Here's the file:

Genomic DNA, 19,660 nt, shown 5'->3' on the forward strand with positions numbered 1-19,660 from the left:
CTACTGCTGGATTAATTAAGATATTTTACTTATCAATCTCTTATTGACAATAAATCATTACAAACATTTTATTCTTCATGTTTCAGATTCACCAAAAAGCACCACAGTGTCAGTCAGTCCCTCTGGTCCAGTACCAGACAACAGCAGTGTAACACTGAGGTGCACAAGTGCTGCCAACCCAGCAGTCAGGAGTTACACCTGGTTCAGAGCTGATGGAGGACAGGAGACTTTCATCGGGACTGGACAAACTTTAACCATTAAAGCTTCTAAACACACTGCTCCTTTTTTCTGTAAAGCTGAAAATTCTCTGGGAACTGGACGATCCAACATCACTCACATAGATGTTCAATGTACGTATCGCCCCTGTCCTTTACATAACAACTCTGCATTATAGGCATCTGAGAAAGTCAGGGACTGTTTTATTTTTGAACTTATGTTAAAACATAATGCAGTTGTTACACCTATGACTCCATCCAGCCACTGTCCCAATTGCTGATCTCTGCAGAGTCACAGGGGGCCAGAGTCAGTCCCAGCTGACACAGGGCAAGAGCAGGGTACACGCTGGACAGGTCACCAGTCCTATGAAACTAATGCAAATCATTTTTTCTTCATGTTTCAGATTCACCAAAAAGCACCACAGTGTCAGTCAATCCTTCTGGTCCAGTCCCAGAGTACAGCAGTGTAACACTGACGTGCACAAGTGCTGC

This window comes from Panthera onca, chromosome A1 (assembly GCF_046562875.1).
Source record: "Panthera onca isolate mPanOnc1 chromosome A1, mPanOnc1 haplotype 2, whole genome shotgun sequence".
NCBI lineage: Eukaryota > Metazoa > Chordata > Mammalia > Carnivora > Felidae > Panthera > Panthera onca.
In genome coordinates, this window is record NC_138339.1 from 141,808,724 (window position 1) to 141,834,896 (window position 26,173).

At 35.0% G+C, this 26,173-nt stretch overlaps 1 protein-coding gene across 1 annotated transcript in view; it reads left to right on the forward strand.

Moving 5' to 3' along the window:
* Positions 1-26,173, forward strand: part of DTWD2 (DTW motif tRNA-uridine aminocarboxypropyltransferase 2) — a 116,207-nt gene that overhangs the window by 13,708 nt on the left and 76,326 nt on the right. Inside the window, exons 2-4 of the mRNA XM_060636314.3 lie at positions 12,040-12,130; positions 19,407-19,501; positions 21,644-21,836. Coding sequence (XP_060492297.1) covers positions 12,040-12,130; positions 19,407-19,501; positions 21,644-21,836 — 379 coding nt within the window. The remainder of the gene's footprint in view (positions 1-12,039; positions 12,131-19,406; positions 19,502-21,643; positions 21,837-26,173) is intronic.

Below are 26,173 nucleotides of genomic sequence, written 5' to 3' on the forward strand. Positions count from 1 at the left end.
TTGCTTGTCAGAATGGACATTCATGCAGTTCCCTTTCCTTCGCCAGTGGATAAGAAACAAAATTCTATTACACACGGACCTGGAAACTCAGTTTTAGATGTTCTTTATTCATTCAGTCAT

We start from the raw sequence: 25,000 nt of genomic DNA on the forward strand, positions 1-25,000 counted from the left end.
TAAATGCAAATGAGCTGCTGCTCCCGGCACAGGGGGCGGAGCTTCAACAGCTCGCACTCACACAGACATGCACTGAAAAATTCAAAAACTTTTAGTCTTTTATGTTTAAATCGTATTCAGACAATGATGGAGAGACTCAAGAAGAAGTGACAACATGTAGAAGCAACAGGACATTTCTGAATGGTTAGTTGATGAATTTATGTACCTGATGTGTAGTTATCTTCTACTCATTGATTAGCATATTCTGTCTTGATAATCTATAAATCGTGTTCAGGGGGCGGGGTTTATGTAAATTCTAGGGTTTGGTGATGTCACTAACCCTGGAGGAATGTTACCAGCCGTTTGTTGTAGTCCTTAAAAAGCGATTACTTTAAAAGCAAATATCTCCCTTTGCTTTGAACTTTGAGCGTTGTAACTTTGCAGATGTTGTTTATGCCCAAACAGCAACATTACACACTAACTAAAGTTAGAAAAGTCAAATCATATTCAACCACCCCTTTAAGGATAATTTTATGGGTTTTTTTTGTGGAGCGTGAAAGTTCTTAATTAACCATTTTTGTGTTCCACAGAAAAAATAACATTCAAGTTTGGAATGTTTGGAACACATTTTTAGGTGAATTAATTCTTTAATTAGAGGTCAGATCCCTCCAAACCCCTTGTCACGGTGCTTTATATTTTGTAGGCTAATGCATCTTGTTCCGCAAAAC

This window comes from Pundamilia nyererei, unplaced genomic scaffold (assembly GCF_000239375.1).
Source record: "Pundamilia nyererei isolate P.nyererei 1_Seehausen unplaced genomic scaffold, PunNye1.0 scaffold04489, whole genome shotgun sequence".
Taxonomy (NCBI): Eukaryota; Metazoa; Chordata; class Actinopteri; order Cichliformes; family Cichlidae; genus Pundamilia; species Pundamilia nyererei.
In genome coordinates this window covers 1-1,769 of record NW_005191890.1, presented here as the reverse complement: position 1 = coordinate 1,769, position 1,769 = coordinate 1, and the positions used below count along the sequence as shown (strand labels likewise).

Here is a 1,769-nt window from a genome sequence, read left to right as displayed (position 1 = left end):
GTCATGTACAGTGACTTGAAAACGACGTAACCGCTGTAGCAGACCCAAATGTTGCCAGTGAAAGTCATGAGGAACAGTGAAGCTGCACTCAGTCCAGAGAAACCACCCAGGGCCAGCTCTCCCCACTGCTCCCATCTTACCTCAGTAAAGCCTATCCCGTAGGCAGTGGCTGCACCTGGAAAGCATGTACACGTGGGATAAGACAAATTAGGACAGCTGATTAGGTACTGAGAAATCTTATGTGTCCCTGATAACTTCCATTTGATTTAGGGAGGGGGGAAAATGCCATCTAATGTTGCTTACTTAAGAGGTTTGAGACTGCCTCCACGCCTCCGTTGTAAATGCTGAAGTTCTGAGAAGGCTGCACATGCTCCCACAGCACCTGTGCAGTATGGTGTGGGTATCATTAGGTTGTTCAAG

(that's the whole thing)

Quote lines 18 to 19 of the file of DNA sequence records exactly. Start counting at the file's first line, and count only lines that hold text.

Here is a 1,769-nt window from a genome sequence, read left to right as displayed (position 1 = left end):
GTCATGTACAGTGACTTGAAAACGACGTAACCGCTGTAGCAGACCCAAATGTTGCCAGTGAAAGTCATGAGGAACAGTGAAGCTGCACTCAGTCCAGAGAAACCACCCAGGGCCAGCTCTCCCCACTGCTCCCATCTTACCTCAGTAAAGCCTATCCCGTAGGCAGTGGCTGCACCTGGAAAGCATGTACACGTGGGATAAGACAAATTAGGACAGCTGATTAGGTACTGAGAAATCTTATGTGTCCCTGATAACTTCCATTTGATTTAGGGAGGGGGGAAAATGCCATCTAATGTTGCTTACTTAAGAGGTTTGAGACTGCCTCCACGCCTCCGTTGTAAATGCTGAAGTTCTGAGAAGGCTGCACATGCTCCCACAGCACCTGTGCAGTATGGTGTGGGTATCATTAGGTTGTTCAAG